Former leaders from Seattle-based Mars Hill Church may return to serve the congregation, now that Mark Driscoll, the megachurch's founder and former head pastor, has resigned, according to recent local news reports.
One former leader and member of Mars Hill who left because of Driscoll's leadership, Kevin Potts, told a news station that he is planning to return.
"Hopefully helping that church rebuild into something that glorifies Christ," said Potts to KING 5 Television in an interview posted Sunday. "I'm not exactly sure what's going to happen when I show up to church tomorrow morning … My purpose isn't to show up and say, 'Ha ha, Mark's gone, we won.'" more >>
When The Episcopal Church recently released its statistics on membership among its dioceses for 2013, the Episcopal Diocese of South Carolina was listed along with the others.
There is one problem, however: the South Carolina Diocese's leadership voted to leave the denomination back in 2012, taking most of the members and congregations with them.
Since 2012, the diocese and the denomination have been fighting a legal battle for ownership of the numerous properties presently held by the breakaway leadership. more >>
Despite being officially ousted by his church, Juan Demetrius McFarland, a defiant Montgomery, Alabama, pastor who made national news last week when it was revealed that he knowingly had sex with multiple female members of his congregation even though he has full blown AIDS, is refusing to give up the pulpit and conducted worship service on Sunday.
A USA Today report said McFarland returned to the pulpit at Shiloh Missionary Baptist church appearing "full of the spirit" and supported by about 50 members of the congregation he pas pastored for 24 years preaching a message of healing from the book of Matthew in the Bible.
In Matthew, Pastor McFarland concentrated on the story of a faithful centurion who called upon Jesus to heal his servant, who was dying of leprosy. more >>
An agreement has been reached regarding a formal complaint leveled against 36 United Methodist clergy and leaders who blessed a gay wedding in defiance of official church rules.
Last week, the UMC Eastern Pennsylvania Conference announced a "Just Resolution" made between the 36 clergy and leaders and the complainant.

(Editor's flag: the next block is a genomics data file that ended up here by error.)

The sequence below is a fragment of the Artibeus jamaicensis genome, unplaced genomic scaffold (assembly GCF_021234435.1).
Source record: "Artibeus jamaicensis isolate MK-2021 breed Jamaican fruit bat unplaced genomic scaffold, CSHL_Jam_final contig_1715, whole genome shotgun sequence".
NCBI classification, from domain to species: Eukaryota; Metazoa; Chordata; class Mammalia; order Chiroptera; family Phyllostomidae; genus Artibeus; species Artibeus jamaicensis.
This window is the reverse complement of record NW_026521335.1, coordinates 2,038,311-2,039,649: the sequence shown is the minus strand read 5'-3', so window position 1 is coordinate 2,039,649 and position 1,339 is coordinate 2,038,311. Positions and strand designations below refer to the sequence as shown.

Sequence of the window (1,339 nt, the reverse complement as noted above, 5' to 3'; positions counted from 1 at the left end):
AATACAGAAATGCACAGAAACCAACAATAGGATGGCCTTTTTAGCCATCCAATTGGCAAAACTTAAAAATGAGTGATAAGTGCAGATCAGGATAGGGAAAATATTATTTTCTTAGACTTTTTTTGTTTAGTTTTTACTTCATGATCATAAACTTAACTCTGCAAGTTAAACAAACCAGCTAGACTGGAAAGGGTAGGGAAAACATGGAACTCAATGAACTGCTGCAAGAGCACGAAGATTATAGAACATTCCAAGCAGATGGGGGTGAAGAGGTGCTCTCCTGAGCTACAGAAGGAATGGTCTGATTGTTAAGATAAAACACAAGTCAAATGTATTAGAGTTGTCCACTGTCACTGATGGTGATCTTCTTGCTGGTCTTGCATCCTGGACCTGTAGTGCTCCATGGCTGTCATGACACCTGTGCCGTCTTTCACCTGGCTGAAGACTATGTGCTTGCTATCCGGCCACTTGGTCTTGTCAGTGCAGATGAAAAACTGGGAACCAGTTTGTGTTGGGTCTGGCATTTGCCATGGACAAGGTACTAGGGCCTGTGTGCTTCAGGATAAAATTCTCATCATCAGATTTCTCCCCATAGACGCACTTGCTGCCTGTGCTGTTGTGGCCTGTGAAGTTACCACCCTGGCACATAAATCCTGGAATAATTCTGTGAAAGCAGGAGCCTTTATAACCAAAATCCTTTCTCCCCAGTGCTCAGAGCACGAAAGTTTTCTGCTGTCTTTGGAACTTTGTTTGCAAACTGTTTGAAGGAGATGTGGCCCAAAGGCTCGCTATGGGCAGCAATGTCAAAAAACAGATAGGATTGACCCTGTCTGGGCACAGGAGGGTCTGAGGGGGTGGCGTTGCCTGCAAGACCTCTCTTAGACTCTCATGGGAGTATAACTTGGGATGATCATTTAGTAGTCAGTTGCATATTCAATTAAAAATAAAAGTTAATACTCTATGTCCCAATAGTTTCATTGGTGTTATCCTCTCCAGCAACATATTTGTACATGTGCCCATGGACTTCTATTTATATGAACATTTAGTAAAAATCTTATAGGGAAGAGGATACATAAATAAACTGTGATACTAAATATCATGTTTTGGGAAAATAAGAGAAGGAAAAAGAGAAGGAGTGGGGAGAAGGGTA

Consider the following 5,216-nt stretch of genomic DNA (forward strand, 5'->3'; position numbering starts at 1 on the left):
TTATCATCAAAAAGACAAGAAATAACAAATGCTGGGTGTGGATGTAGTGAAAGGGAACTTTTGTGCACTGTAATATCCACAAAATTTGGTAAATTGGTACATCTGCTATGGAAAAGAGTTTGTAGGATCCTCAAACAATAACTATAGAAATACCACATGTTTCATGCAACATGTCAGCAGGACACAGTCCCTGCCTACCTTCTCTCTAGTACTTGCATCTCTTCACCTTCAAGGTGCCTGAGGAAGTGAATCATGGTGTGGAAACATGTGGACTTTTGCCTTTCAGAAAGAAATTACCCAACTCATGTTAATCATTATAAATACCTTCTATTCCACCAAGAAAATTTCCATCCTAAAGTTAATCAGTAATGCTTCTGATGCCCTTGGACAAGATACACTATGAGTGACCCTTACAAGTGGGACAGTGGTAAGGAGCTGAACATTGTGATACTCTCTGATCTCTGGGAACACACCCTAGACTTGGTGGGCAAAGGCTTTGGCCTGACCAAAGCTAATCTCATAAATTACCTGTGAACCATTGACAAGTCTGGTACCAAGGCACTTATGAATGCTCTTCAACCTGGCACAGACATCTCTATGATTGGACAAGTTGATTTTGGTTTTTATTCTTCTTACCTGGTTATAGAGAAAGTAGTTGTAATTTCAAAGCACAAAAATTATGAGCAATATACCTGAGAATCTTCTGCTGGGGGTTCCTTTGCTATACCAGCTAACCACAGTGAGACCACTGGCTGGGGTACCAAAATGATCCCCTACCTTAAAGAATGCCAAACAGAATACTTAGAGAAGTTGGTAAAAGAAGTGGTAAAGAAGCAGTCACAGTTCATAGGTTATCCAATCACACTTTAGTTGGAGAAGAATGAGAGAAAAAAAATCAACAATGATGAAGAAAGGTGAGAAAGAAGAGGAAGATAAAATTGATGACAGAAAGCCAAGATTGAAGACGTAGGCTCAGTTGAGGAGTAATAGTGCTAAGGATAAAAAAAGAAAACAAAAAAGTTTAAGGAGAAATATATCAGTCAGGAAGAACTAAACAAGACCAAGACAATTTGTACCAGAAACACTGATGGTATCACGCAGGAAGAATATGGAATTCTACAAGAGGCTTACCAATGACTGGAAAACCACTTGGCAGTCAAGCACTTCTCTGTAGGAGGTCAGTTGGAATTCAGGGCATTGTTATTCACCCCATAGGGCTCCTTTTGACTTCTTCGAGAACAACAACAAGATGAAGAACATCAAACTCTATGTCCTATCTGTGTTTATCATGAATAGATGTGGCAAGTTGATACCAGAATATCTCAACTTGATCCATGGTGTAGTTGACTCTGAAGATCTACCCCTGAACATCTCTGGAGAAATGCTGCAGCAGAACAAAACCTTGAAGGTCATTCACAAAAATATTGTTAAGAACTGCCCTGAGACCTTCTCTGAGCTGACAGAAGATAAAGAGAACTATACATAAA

Nearly 1,500 U.S. pastors reportedly have agreed to flex their free speech muscles this weekend and preach politically-charged sermons on the occasion of Pulpit Freedom Sunday. Their act of civil disobedience, which involves putting their churches' tax exempt status on the line, is meant to draw attention to what they believe is an unjust law. And if they manage to spark the ire of the IRS and any atheist organization willing to argue it out in court, then an activist legal group is more than ready to take up their case, for free.
"The message we've been telling pastors for years now in regard to Pulpit Freedom Sunday is, 'We've got your back. Pastor, stand, preach from your pulpit what God lays on your heart to tell your people and you have the free exercise and the free speech right that's enshrined in the First Amendment of the Constitution to do that," Alliance Defending Freedom senior legal counsel Erik Stanley told The Christian Post.
Chuck Smith, Jr., has responded in strong opposition to a lawsuit shortly after it was filed by his sister and apparently supported by his brother on Friday, that alleges elder abuse against the late Pastor Chuck Smith and wrongful takeover of his property by the church board at Calvary Chapel of Costa Mesa, and includes current pastor Brian Brodersen.
"For the record, I want it to be known that I do not support the lawsuit my sister Janette and brother Jeff have filed against Calvary Chapel of Costa Mesa," Smith wrote in a letter that was distributed at the church on Sunday.
"In my opinion it is groundless, deplorable, dishonoring to our father (and to his work, not to mention the people to whom he dedicated his life). It is another sad stain on the representation of Christianity. The only motivation I can see for the suit is malice and greed. Any pretense to honor my father's name or provide adequate care and support for my mother is nonsense." more >>